FOR IMMEDIATE RELEASE
July 3, 2014
Contact: Jenesse Miller, CLCV – 510.844.0235
Today, Assembly Member Henry Perea took advantage of a process known as a “gut and amend” and drastically altered his Assembly Bill 69. The new language in the bill seeks to give the oil industry a three-year exemption from complying with AB 32, the state’s landmark greenhouse gas emissions reduction and climate law. Transportation emissions are the single largest source in California, accounting for 40 percent of California’s climate-warming carbon pollution. These fuels are slated to come under the cap starting on January 1, 2015; the oil industry however, is mounting a fierce opposition to that plan, including providing content for a recent letter signed by Perea and 15 other Assembly Democrats to the California Air Resources Board that similarly asks to give a free pass to oil companies under AB 32.
Below is a statement from Sarah Rose, CEO of the California League of Conservation Voters.
“California voters expect their elected representatives to defend the laws that protect California families and strengthen our successful and ever-growing clean energy economy, not Big Oil’s bottom line.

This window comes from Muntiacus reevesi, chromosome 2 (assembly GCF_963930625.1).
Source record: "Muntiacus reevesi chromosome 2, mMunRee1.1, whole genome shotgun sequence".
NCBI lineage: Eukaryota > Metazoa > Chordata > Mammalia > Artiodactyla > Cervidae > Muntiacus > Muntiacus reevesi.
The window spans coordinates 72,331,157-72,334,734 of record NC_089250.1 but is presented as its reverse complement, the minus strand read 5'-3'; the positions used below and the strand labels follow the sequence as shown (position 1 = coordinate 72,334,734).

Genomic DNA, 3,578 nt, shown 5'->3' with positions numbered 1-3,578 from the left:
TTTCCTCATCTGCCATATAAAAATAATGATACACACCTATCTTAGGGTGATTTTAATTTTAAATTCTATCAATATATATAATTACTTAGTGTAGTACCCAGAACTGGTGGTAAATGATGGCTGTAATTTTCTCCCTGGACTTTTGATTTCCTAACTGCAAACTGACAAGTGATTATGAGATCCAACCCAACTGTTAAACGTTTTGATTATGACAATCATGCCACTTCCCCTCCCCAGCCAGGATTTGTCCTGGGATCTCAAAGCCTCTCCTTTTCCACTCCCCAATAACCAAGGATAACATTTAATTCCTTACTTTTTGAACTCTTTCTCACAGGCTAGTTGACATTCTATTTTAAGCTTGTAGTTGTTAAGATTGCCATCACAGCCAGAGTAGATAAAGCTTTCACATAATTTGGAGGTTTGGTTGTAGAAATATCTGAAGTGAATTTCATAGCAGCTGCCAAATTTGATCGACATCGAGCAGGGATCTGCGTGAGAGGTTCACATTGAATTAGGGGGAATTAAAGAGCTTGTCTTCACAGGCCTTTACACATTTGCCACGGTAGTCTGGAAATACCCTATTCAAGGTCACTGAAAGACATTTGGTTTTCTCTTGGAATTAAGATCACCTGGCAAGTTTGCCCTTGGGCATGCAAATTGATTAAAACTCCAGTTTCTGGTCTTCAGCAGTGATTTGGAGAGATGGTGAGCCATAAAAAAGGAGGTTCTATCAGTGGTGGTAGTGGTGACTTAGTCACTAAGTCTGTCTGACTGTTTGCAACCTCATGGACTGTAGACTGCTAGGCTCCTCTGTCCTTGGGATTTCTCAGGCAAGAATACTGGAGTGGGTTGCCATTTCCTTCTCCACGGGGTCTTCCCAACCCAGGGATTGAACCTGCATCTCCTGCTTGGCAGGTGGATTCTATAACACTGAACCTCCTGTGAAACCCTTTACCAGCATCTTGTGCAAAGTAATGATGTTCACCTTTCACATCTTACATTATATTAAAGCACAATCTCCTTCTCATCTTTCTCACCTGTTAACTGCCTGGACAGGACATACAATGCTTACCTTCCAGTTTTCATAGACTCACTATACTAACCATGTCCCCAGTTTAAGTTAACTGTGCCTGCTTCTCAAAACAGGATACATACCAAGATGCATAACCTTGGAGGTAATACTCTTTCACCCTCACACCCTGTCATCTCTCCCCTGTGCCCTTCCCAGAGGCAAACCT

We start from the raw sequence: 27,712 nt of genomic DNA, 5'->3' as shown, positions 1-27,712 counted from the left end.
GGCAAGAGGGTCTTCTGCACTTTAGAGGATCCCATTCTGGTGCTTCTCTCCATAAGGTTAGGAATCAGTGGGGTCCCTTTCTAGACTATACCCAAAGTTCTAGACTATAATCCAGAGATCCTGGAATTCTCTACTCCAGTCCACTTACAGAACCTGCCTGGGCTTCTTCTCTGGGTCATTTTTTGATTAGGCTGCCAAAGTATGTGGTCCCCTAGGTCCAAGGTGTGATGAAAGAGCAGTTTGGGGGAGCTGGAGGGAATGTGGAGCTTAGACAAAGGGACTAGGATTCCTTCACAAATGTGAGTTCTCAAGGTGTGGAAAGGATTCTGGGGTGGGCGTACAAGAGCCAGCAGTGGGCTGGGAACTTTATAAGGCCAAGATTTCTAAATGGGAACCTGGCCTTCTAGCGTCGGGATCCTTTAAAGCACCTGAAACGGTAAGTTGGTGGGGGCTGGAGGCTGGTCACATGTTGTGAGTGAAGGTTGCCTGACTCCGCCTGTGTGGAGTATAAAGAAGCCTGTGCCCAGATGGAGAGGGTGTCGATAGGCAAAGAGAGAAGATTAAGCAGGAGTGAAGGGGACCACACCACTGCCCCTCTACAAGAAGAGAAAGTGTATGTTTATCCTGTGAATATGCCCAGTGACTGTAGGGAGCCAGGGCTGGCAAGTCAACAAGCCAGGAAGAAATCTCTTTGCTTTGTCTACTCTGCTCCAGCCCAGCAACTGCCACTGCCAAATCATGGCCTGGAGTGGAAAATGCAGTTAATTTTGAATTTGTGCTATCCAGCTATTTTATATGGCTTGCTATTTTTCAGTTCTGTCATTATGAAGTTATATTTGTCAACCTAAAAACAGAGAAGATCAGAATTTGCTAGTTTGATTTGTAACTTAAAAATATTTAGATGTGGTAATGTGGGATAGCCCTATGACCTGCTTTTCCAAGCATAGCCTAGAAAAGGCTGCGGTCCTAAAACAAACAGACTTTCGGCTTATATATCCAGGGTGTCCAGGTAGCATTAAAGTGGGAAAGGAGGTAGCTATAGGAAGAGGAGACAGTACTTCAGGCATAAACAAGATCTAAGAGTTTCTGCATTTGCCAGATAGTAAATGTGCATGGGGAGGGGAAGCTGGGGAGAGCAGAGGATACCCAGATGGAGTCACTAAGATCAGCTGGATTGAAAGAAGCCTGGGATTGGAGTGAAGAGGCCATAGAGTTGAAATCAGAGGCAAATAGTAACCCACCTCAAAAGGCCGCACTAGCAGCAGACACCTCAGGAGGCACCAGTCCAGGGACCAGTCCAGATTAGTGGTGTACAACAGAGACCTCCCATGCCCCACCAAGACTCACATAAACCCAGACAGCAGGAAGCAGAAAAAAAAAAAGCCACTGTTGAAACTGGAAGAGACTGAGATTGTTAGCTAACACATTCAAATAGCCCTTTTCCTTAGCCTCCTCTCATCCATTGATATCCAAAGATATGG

“AB 32 is working and California voters support it. The law is spurring innovation and creating jobs. It’s helping us transition to a clean and growing economy and, as we saw in the recently approved budget, it’s providing significant new revenue for the hardest-hit communities in our state to address the effects of climate change. Putting a cap on greenhouse gas emissions from transportation fuels will reduce pollution from its largest source in the state. This is a critical step to reaching our clean air goals and a major incentive for innovators to create cleaner transportation fuels that strengthen our economy while further cleaning our air.
“It’s no surprise that Big Oil is doing everything they can to avoid compliance with the law. Oil companies and their friends in Sacramento are telling Californians that we should pay for their pollution in the form of increased asthma rates, lost workdays, and premature deaths from illnesses caused by air pollution. That price is too high and we won’t stand for it. It’s unacceptable to let the oil companies off the hook at the expense of our families and our environment. Californians deserve better than this recent oil industry attempt to escape their responsibility to reduce their harmful pollution.”